Finally, the host tries to crack Paul Hughes-Barlow. If you aren’t already familiar with his work, check out his site at paulhughesbarlow.com. He is the author of The Tarot and the Magus (Aeon Books, 2004) and, with Catherine Chapman, Beyond the Celtic Cross (Aeon Books, 2009). He’s renowned for his work with the Opening of the Key. I’ve read both of his books and love both. Highly recommend.
Hughes-Barlow is the only one of the three readers to not use the RWS. He’s using the Thoth. Like Boyle, he has the seeker cut the cards once. We don’t hear much from the content of the reading, interestingly enough. We only hear the end thesis.
“Basically, you need to do less thinking and more doing,” says Hughes-Barlow. The host repeats the statement as a question back to Hughes-Barlow, who nods in the affirmative. Then we go to voiceover as Jeffery refers to Hughes-Barlow’s statement as a “vague self-help cliche.”
As you watch the clip, observe how Hughes-Barlow has his arms folded protectively over his front and the way he is sitting is quite grounded and solid (I don’t know how else to describe it) while the host is leaning in, brows furrowed. The trained eye here can see who commands the power in this dynamic. It’s Hughes-Barlow, not the host.
Tarot practitioners: are you paying attention? Study this video and study how these three card readers approach a reading with a complete asswipe. Learn something here.
Putting It All Together
As the episode progresses, Jeffery focuses mainly on Boyle and Cook, and much less on Hughes-Barlow. Why is that? Because Jeffery isn’t getting anything “entertaining” out of Hughes-Barlow. I hate to call it like this, but Boyle and Cook sort of fall into the host’s trap a bit during the reading sessions, whereas Hughes-Barlow does not. Since Boyle and Cook were easier prey, the show focuses on them to make Jeffery’s point that tarot reading is bullshit. Meanwhile Hughes-Barlow seems to have his shit together, so he’s much less interesting from an entertainment perspective.
Toward the end, we see clips of Jeffery asking all three of them the same question. Basically, he wants to know whether anyone can buy a deck of tarot cards, learn the card meanings, pull them out onto the table, and read cards for someone else. And, the host notes, those readings are going to resonate with at least some of the people that this person reads for? And this person can then become a professional tarot reader and charge for the readings?
Boyle and Hughes-Barlow answer yes to the host. We hear from Boyle: “Well, you’re essentially paying for the reader’s time.”
There’s a silent beat, intentional, to get you the audience watching this to agree with the unspoken conclusion that Boyle’s statement is incredulously stupid.
Well it’s not stupid, though Boyle should have added more to her statement.
You’re not just paying for the reader’s time, you’re also paying for her experience and her ability to see the synchronistic patterns in the cards and point out to you what those synchronistic patterns mean for you. You’re not just paying for a reader’s time and experience, you’re also paying for her ability to facilitate connections between what might otherwise seem like disparate events or people in your life and to help you see the bigger picture created by those events and people and what that bigger picture has to say about your life path. That’s what you’re paying for, Mr. TV show host. You’re paying for someone’s ability to bridge the consciousness with not only your personal unconscious, but into the collective unconscious, and–competently–interpret information from that collective unconscious that is most relevant to you at this time because that tarot practitioner has achieved a level of mastery at translating the signs and symbols of tarot.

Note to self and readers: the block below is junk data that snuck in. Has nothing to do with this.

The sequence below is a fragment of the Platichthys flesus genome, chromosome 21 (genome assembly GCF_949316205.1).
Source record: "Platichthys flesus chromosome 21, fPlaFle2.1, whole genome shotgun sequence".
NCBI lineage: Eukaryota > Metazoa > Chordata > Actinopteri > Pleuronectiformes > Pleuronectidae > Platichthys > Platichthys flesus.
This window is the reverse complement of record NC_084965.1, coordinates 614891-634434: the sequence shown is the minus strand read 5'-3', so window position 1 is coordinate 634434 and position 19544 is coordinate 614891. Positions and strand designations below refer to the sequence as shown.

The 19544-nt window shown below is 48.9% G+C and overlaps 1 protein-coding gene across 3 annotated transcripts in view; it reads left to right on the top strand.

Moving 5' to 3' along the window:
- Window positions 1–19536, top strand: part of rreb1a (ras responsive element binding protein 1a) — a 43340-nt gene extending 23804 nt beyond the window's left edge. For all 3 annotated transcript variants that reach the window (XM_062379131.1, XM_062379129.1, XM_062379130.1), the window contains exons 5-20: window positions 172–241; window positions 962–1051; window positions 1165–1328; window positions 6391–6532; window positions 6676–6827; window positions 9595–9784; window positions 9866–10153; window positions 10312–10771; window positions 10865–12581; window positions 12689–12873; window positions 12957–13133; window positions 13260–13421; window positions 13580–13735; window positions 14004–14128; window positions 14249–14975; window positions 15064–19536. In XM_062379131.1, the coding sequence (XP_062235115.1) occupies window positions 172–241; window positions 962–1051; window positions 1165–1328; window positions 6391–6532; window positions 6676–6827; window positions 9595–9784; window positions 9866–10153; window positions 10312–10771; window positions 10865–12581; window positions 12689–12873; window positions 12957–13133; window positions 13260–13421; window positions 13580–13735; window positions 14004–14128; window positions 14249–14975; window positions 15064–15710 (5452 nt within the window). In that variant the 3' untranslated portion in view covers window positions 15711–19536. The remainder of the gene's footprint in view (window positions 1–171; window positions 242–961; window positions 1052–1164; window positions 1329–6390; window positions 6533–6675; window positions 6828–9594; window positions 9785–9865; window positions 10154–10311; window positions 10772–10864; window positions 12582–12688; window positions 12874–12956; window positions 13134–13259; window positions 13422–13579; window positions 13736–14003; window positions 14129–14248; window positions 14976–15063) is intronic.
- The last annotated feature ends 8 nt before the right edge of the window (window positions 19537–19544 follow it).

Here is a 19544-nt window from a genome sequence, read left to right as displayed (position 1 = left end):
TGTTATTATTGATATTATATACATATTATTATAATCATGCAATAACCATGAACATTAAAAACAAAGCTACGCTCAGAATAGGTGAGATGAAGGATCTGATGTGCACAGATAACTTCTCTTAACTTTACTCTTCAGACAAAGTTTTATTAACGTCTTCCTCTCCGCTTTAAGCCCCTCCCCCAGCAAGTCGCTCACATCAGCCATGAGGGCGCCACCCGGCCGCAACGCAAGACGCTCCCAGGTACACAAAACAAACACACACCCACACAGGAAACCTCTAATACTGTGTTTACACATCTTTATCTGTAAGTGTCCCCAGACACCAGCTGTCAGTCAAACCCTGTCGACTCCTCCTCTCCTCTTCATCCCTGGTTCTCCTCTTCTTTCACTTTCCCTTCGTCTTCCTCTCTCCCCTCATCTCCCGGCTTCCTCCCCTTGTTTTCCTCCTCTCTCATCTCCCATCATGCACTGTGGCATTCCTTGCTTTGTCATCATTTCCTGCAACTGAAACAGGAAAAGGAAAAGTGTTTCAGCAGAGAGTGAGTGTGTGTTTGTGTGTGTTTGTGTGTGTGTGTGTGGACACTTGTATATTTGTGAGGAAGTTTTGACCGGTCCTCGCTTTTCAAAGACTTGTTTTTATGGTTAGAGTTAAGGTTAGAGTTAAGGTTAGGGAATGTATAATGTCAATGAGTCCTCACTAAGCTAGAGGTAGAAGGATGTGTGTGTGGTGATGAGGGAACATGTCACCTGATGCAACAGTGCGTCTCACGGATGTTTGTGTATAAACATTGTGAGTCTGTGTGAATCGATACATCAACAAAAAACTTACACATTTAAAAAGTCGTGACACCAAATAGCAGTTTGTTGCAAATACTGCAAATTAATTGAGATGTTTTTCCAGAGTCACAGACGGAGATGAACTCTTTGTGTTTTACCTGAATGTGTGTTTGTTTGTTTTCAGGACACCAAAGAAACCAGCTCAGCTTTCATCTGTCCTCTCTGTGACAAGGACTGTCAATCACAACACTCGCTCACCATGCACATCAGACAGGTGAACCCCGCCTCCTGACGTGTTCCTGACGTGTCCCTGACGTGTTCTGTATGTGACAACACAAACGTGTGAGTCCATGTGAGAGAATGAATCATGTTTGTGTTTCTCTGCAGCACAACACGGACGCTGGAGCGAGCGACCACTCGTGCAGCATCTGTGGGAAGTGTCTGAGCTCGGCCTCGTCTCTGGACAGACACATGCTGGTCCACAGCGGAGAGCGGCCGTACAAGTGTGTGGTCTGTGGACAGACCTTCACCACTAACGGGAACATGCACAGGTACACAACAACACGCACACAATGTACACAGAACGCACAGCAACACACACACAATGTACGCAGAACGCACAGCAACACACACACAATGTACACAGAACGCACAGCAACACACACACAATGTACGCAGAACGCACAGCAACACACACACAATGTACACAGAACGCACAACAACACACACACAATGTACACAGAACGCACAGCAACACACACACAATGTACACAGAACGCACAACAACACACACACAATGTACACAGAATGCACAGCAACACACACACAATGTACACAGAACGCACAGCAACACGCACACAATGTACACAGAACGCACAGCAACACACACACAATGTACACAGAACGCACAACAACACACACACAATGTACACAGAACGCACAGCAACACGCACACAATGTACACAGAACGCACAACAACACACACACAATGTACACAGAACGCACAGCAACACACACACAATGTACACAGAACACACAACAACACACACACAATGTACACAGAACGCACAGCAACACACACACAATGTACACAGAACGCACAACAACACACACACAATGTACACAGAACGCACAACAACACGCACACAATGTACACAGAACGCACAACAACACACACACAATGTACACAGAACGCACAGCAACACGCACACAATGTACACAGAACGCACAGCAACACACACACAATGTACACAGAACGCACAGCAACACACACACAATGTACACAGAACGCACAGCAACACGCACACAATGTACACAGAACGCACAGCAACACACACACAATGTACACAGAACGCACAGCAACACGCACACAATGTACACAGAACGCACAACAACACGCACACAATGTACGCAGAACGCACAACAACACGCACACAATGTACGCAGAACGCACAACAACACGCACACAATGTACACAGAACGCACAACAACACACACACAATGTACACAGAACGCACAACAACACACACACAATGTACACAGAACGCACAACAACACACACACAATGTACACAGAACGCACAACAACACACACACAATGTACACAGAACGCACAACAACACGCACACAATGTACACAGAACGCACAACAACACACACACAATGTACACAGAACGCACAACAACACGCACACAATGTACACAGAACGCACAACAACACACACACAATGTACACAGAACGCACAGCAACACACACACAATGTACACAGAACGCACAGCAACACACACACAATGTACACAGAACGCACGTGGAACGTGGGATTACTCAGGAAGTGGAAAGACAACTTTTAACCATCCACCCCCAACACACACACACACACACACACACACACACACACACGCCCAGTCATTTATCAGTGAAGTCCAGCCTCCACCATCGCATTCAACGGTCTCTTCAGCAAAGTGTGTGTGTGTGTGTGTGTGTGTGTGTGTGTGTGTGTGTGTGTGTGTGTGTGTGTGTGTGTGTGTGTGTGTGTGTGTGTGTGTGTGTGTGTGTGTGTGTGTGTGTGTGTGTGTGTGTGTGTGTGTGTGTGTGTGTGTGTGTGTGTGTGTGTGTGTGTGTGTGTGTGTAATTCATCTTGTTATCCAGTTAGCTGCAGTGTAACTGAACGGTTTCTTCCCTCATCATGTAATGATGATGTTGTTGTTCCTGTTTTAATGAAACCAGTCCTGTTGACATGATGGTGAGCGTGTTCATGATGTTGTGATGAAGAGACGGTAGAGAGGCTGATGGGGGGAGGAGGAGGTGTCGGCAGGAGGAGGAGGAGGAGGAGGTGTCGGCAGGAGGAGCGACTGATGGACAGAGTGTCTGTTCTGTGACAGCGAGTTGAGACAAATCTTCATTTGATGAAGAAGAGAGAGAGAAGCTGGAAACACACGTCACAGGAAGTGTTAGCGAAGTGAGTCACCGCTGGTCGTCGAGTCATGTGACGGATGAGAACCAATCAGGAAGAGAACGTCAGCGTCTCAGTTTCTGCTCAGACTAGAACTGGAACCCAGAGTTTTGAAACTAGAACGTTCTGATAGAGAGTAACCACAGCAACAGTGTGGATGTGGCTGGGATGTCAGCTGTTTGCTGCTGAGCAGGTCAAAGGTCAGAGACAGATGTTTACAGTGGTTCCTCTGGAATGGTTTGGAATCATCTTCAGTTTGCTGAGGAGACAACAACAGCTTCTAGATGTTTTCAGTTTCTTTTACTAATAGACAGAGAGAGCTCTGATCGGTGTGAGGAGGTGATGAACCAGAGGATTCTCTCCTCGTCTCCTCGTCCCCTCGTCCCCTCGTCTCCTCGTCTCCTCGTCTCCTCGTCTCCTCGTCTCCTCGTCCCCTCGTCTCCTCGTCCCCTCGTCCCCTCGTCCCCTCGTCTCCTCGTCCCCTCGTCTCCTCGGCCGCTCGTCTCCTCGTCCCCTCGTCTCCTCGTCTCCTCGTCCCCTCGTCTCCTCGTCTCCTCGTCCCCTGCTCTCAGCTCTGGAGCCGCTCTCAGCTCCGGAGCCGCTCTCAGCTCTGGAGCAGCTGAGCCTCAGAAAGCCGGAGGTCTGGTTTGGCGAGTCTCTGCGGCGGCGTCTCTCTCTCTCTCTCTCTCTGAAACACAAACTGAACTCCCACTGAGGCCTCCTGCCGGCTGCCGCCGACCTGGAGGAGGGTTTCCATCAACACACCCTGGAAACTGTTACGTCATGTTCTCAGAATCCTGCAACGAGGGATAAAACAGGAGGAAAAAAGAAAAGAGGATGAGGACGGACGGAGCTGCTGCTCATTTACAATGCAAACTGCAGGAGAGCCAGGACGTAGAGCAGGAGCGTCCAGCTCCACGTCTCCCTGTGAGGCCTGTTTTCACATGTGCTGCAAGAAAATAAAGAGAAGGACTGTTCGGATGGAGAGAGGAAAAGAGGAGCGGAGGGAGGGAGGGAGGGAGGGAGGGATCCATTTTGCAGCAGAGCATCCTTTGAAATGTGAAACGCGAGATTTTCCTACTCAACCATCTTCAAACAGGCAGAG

You can pick up Rosetta Stone and learn enough basic Mandarin to navigate your way around China like a tourist, reading enough signs to not get lost. That doesn’t mean you’re now ready to serve as an English-Chinese court translator during a trial. That’s what distinguishes the tarot professional from someone who has a deck of cards, a book of card meanings, and can do a reading for you with a three card spread.
Lastly, the host cuts to Cook and the voiceover says something about how Cook was asserting his own psychic powers (or something like that). I can’t comment further because I did not see enough of the exchange, which is exactly what the TV show wants. The host’s statements about Cook were conclusory, and we the audience didn’t really get to see for ourselves what Cook had to say, in his own words. Jeffery does end by telling us that Cook’s reading was 200 pounds, which is about $300 U.S. dollars. He tells you that to get you to agree with him that tarot is bullshit.
* * *
You have to start your discovery of tarot with skepticism. You have to. However, like in any experiment or study, if you’re going in with a preconceived conclusion, then your experiment or study is tainted. Another huge problem here stems from the definition of fortune-telling. Jeffery is expecting these readers to tell him the exact number of children he has, what his female friend looks like, and what will happen–with particularity–tomorrow, and the day after, and next year, and in three years. That’s not how I approach tarot. Tarot isn’t about the physical world. Tarot is about the metaphysical counterpart to the physical world. It’s about understanding that metaphysical counterpart so you can make better sense of your physical world.
Tarot professionals can learn from this video, though, so I recommend watching it, and then watching it again, the second time, observing like a student how each one of these tarot practitioners respond to a would-be seeker/client like Jeffery. Compare that to how you would have probably responded to someone like Jeffery and how, if you ever do encounter someone like him in a future professional reading, how you will handle the situation.